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Diagnostics Clinical care, Liquid biopsy, Oncology, Screening and monitoring

A Step Forward for CRC Screening

Colorectal cancer (CRC) screening is a field plagued by noncompliance, with many people opting to forgo screening rather than submit to invasive or “embarrassing” procedures, such as colonoscopy or fecal occult blood testing. Because previous research has revealed a patient preference for noninvasive blood-based screening, researchers tested the merits of an integrated genomic and epigenomic blood test for CRC (1).

The multimodal test uses circulating tumor DNA (ctDNA) to detect somatic mutations, aberrant methylation signals, and altered nucleosomal positioning and fragmentomics, all of which may be indicative of cancer. When applied to self-declared cancer-free controls, the test showed 89 percent specificity – but this improved to 94 percent specificity when using colonoscopy-screened negative controls, suggesting that previous false-positive results might have been due to undiagnosed disease in individuals who had not undergone CRC screening. Overall, combined genomic and epigenomic ctDNA analysis for CRC shows promise for sensitive, specific, noninvasive screening.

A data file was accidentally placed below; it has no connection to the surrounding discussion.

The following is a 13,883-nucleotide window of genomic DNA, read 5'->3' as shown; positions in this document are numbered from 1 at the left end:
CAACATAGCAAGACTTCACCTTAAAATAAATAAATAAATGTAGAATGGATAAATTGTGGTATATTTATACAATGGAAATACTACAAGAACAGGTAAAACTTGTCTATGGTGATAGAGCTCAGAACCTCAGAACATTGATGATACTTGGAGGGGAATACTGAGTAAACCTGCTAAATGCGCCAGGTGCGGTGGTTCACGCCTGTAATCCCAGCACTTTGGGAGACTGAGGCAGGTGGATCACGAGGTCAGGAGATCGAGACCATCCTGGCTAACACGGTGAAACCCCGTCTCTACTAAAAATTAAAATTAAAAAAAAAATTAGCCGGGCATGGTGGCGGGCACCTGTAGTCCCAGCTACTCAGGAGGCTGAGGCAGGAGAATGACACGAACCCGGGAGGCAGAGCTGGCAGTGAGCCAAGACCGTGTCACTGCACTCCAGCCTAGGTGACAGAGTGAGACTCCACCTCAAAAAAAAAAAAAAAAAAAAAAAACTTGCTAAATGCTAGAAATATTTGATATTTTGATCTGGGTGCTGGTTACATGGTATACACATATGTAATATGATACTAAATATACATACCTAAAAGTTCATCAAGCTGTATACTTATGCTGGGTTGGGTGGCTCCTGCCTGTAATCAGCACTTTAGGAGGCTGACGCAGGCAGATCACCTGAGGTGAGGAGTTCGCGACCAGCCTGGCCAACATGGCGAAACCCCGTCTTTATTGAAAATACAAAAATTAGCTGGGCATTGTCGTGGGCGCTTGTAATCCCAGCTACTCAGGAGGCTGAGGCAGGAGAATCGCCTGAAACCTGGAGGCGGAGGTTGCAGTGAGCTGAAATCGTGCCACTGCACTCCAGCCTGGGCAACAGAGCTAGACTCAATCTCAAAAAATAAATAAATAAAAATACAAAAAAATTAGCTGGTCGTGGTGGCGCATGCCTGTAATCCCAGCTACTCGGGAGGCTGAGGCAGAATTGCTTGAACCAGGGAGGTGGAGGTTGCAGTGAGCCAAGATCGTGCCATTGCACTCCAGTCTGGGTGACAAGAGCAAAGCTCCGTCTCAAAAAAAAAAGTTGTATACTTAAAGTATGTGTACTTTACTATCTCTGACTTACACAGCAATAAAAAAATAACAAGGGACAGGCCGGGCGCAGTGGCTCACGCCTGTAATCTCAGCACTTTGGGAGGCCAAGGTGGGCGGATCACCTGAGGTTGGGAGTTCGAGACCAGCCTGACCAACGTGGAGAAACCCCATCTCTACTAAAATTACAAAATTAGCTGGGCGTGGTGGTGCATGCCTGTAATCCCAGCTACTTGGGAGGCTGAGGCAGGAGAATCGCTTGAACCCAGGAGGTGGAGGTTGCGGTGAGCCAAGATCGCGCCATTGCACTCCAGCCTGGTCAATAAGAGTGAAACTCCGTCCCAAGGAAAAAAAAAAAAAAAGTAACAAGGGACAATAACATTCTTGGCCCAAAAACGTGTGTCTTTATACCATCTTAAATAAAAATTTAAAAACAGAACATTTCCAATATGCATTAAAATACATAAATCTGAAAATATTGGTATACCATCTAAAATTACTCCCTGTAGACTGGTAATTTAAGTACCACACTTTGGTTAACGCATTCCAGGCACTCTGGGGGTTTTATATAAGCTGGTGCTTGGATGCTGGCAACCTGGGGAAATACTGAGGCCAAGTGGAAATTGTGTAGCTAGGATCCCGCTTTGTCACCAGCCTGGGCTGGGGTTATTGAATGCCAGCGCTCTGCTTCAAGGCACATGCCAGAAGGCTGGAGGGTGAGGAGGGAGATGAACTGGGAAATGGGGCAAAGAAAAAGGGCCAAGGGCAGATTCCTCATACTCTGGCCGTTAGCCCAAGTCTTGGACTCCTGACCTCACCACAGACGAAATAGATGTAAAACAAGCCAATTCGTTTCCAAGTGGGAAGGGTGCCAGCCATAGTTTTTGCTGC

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  1. J Dean et al. Poster presented at Digestive Disease Week; May 2, 2020. Poster #Sa1651.
About the Author
Michael Schubert

While obtaining degrees in biology from the University of Alberta and biochemistry from Penn State College of Medicine, I worked as a freelance science and medical writer. I was able to hone my skills in research, presentation and scientific writing by assembling grants and journal articles, speaking at international conferences, and consulting on topics ranging from medical education to comic book science. As much as I’ve enjoyed designing new bacteria and plausible superheroes, though, I’m more pleased than ever to be at Texere, using my writing and editing skills to create great content for a professional audience.

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